To call 83-year-old Jackie Raser a cancer survivor is an understatement.Diagnosed with non-small cell lung cancer in 2008, she underwent more than a year of intensive drug therapy at a nearby hospital. When that failed to stop the tumor‚Äôs growth, doctors there told her she had just months to live.
‚ÄúWe were stunned,‚ÄĚ her daughter Nancy Harris says. ‚ÄúBut we decided to do fun things while she still could. We threw her a 79th birthday party, thinking it would be the last.‚ÄĚ
Instead, the party was a new beginning for Raser.One of the guests told Harris about Dr. Ignatius Ou, a UC Irvine Health oncologist and researcher at the Chao Family Comprehensive Cancer Center who was conducting clinical trials of a drug targeting gene mutations in non-small cell lung cancers.
When Ou learned that Raser had one of the rare mutations the drug crizotinib is designed to treat, he immediately enrolled her in a trial. The results exceeded all expectations.
‚ÄúWhen my mother started crizotinib, she was struggling to breathe and had a terrible cough,‚ÄĚ Harris says.
Just two weeks later, Raser‚Äôs cough had improvedand the tumor had shrunk to a degree that surprised even Ou. Within three months, it was dormant. ‚ÄúAlthough crizotinib doesn‚Äôt cure cancer, it can block genetic pathways that cause tumor cells to grow,‚ÄĚ Ou explains.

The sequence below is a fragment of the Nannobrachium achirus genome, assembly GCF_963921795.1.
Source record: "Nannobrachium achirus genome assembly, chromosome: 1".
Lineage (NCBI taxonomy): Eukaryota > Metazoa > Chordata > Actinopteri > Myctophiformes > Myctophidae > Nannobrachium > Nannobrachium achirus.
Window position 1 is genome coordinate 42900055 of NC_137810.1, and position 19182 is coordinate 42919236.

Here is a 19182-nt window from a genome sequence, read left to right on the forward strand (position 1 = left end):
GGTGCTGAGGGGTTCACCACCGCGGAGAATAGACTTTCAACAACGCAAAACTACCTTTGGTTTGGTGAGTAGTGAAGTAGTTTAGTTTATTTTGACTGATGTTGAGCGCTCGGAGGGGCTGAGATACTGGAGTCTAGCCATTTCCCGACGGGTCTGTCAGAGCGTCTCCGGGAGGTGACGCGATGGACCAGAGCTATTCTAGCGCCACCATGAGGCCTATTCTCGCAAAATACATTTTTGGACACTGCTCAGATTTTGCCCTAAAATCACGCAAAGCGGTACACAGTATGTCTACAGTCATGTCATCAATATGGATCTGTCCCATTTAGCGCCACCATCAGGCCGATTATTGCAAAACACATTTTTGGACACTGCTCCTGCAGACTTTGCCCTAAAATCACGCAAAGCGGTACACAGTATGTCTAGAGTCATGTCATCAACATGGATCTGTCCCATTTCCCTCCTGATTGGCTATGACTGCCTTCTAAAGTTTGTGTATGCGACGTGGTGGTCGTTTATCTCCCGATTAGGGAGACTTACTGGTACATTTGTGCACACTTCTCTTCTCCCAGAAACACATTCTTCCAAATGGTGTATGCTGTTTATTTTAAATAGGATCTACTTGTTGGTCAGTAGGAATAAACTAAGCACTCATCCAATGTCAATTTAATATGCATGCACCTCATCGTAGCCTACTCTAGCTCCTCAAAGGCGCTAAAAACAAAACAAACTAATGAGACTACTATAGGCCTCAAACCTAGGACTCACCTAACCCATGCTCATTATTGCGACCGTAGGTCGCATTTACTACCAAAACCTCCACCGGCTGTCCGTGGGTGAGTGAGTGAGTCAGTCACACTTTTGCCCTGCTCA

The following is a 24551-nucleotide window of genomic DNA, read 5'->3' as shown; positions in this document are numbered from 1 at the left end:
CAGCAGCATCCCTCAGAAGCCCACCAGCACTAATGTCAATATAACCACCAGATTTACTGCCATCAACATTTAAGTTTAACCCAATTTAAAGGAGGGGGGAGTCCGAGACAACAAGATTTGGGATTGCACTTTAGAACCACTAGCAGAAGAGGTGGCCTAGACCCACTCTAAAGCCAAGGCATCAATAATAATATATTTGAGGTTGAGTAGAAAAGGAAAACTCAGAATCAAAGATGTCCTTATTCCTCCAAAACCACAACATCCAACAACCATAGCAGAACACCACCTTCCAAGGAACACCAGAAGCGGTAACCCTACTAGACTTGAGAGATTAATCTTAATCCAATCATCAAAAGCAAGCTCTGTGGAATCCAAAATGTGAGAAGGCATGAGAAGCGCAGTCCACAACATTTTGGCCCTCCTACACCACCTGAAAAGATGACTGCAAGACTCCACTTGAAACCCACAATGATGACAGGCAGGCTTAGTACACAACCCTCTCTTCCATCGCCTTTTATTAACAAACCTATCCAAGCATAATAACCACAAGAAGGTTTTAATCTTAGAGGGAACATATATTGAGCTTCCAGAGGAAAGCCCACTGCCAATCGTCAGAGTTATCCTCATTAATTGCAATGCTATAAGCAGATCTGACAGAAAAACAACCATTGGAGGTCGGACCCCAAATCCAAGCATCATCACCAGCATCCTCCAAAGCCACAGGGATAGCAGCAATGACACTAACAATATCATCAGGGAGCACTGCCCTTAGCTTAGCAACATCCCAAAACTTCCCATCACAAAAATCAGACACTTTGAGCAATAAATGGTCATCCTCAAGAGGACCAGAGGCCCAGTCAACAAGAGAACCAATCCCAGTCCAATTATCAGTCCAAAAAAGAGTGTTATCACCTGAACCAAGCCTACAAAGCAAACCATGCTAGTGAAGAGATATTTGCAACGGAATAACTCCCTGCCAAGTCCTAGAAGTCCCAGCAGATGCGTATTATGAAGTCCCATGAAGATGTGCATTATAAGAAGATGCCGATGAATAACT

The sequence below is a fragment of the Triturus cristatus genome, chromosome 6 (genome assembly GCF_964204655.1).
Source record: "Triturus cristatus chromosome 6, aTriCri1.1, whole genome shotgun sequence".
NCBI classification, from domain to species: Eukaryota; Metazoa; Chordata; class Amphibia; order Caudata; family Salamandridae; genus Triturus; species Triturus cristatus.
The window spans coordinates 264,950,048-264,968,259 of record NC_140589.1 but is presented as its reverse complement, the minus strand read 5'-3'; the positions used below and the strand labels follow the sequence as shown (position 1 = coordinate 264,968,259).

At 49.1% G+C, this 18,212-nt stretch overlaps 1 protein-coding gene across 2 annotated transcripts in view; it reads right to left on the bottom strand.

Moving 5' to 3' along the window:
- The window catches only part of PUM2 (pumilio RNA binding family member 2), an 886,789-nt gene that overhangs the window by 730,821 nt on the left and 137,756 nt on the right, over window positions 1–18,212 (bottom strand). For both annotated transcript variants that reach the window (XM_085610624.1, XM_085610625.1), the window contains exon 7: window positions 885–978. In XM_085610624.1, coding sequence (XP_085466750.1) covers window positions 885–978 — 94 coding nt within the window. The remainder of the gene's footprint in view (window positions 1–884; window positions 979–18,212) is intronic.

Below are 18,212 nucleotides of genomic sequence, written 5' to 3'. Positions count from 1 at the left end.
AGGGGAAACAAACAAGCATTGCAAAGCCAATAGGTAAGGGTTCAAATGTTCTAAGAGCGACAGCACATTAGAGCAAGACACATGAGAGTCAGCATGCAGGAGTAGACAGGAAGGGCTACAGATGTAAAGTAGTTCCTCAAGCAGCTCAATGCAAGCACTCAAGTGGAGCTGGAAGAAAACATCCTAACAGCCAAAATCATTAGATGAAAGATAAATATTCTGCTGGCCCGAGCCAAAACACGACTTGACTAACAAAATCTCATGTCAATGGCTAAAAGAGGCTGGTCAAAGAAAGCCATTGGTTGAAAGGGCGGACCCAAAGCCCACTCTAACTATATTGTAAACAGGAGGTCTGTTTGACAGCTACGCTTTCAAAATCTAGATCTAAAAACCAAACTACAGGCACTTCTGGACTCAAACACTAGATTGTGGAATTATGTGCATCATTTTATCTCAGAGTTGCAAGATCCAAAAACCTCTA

Raser continues to take the drug and lives a full, active life despite her disease. ‚ÄúWith chemotherapy, I was vomiting and so weak I couldn‚Äôt walk from one room to the other,‚ÄĚ she says. ‚ÄúNow I get tired, but it‚Äôs nothing like the other drugs.‚ÄĚ
Moreover, Raser‚Äôs experience is changing the way lung cancer is approached nationwide. A published report on her response to crizotinib helped lead the National Comprehensive Cancer Network to recommend using the drug with this unusual type of lung cancer.
Ou says that treatment of the disease has evolved dramatically in the last few years. Tumors now undergo molecular profiling, and therapies are tailored to each patient‚Äôs unique cancer. These targeted measures have a much higher success rate and tend to be less toxic than older regimens.
Harris, for one, is impressed. ‚ÄúDr. Ou is incredibly dedicated, responsive and compassionate,‚ÄĚ she says. ‚ÄúThanks to him, it‚Äôs 2014 and my mom‚Äôs still here.‚ÄĚ